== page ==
Researchers from UNC School of Medicine, Sarah Cohen, PhD, and former PhD student Ian Windham, made a development about apolipoprotein E (APOE), a major genetic risk factor for late-onset Alzheimer’s disease.
Inheriting the APOE4 genetic variant from parents increases the risk of Alzheimer’s two to three times. Understanding how APOE4 affects brain cells could lead to better treatments targeting the underlying mechanisms of the disease.
Cohen and Windham executed a detailed five-year study for better understanding and visualization between APOE4, Alzheimer’s Disease, and fat molecules called lipids in the brain.
Cohen, assistant professor of cell biology and physiology and senior author of the paper published in the Journal of Cell Biology, said, “We discovered that brain cells known as astrocytes are more vulnerable to damage and may even go dysfunctional when APOE4 surrounds their lipid storage centers. This mechanism could explain why exactly APOE4 increases one’s risk of Alzheimer’s on the cellular level.”
The brain’s 60% lipid composition is vital for energy storage and myelin. Astrocytes remove toxic lipids and prevent their buildup in the brain. If astrocytes suffer damage or dysfunction, they’re unable to fulfill their cleaning role. Consequently, microglia and other brain cells are unable to clear amyloid beta plaques, contributing to Alzheimer’s.
APOE, made by astrocytes, acts as a transport system for lipids in the brain. Windham and Cohen wanted to observe how lipids behave in astrocytes. Using fluorescent tagging, they tracked APOE’s movements inside living cells.
When they fed astrocytes oleic acid, they saw APOE4 rush to lipid droplets, altering their size and shape. This revealed that APOE4 can stay within astrocytes, affecting their function and possibly hindering microglia’s ability to clear amyloid beta.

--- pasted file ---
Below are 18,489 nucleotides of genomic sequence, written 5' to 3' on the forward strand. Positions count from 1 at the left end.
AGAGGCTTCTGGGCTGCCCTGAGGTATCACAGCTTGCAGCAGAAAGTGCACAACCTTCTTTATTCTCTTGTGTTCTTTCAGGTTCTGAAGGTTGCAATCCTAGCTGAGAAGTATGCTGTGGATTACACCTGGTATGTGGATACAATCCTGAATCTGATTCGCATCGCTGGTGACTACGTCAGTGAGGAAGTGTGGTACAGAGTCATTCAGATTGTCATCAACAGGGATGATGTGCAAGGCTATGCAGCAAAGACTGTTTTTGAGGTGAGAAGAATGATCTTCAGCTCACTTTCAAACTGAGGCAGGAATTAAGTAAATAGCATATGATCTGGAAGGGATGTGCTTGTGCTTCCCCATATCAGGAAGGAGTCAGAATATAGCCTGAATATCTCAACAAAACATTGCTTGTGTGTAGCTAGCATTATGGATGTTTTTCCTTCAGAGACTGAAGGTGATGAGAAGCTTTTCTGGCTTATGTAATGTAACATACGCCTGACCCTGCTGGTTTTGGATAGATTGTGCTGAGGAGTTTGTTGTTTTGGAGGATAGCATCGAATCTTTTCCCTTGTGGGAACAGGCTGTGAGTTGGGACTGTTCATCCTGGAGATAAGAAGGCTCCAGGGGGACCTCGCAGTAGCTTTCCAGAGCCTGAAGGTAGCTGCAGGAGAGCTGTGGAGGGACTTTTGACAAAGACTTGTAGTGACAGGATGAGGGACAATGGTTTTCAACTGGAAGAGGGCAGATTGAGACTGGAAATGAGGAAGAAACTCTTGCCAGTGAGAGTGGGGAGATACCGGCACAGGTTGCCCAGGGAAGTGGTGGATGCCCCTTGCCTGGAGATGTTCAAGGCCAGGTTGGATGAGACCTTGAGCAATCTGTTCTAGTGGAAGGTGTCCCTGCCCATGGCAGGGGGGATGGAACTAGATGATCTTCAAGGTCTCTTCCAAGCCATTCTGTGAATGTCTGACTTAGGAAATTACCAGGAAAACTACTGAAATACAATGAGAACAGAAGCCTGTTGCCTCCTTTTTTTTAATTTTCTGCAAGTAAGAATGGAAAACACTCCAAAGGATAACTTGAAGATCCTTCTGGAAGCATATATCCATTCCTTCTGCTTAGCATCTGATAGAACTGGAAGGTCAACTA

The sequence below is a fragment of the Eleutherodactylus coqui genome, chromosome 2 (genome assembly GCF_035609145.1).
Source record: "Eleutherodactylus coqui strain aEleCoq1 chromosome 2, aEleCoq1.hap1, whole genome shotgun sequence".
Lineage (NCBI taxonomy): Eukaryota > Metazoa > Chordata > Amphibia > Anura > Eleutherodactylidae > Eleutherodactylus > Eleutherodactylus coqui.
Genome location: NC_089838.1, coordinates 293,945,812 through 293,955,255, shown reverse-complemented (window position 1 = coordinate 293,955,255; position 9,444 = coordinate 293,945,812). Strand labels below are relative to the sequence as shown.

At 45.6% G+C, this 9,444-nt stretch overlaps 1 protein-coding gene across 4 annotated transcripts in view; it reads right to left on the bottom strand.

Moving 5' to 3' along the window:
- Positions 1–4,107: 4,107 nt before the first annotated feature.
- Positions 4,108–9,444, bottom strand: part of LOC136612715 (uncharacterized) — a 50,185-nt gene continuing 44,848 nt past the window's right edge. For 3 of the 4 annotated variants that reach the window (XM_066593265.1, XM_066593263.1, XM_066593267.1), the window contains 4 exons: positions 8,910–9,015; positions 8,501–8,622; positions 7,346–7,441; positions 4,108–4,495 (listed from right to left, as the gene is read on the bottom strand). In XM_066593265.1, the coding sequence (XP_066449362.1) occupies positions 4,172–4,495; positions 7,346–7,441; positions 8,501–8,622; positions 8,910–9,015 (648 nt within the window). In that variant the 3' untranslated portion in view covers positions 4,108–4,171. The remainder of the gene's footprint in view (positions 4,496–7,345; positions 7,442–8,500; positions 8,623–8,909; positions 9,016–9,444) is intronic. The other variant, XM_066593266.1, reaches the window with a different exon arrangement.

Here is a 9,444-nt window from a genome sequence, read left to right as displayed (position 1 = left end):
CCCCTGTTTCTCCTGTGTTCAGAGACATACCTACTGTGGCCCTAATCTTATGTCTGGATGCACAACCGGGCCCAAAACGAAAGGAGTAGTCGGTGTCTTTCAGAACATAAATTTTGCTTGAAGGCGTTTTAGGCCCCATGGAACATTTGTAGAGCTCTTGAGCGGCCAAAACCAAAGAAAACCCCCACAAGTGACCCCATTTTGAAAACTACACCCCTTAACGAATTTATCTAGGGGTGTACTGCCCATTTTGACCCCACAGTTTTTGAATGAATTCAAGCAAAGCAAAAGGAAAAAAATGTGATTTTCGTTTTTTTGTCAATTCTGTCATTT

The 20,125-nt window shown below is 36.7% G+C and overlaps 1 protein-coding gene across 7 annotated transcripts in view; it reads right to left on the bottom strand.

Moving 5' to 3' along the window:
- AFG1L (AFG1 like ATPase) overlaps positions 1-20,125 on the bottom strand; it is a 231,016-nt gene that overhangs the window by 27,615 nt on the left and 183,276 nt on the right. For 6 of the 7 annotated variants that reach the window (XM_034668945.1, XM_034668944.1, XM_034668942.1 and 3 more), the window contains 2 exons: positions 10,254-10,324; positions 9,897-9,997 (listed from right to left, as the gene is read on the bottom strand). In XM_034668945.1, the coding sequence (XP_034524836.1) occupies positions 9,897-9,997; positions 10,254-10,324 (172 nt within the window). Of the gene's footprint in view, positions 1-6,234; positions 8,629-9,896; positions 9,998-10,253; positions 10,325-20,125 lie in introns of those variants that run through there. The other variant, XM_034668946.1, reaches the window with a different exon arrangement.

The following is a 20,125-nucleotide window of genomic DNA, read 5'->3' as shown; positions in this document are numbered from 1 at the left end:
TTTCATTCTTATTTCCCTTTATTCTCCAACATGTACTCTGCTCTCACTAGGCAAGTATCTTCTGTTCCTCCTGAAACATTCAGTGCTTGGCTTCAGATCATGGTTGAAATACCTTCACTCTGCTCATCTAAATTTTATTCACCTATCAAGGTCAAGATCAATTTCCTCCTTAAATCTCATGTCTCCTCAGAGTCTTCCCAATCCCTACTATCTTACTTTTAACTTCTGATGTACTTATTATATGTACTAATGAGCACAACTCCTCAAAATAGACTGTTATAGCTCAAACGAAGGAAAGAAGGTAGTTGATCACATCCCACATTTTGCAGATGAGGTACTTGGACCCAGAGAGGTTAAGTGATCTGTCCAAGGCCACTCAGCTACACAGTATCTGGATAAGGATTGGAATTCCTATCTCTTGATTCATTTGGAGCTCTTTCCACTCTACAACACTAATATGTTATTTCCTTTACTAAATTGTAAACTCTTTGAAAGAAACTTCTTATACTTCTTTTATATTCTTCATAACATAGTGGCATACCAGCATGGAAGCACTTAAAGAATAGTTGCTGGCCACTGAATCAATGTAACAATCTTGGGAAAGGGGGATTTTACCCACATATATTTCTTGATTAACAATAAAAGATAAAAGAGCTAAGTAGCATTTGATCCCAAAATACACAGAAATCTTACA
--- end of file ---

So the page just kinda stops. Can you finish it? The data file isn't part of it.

Further research is necessary to understand the details. Cohen aims for their findings to highlight the significance of lipid droplets in Alzheimer’s and other neurodegenerative diseases. Cohen highlights that Alois Alzheimer identified three critical features of neurodegenerative diseases: amyloid beta plaques, tau tangles, and lipid accumulations. While the first two receive much focus, the role of lipids is gaining attention, particularly with APOE being a major genetic risk factor.
The findings of this study underscore the importance of further exploring the relationship between protein accumulation on fat droplets and late-onset Alzheimer’s disease. Understanding this association could lead to novel therapeutic strategies for combating LOAD.
- Ian A. Windham, Alex E. Powers et al., APOE traffics to astrocyte lipid droplets and modulates triglyceride saturation and droplet size. Journal of Cell Biology. DOI: 10.1083/jcb.202305003.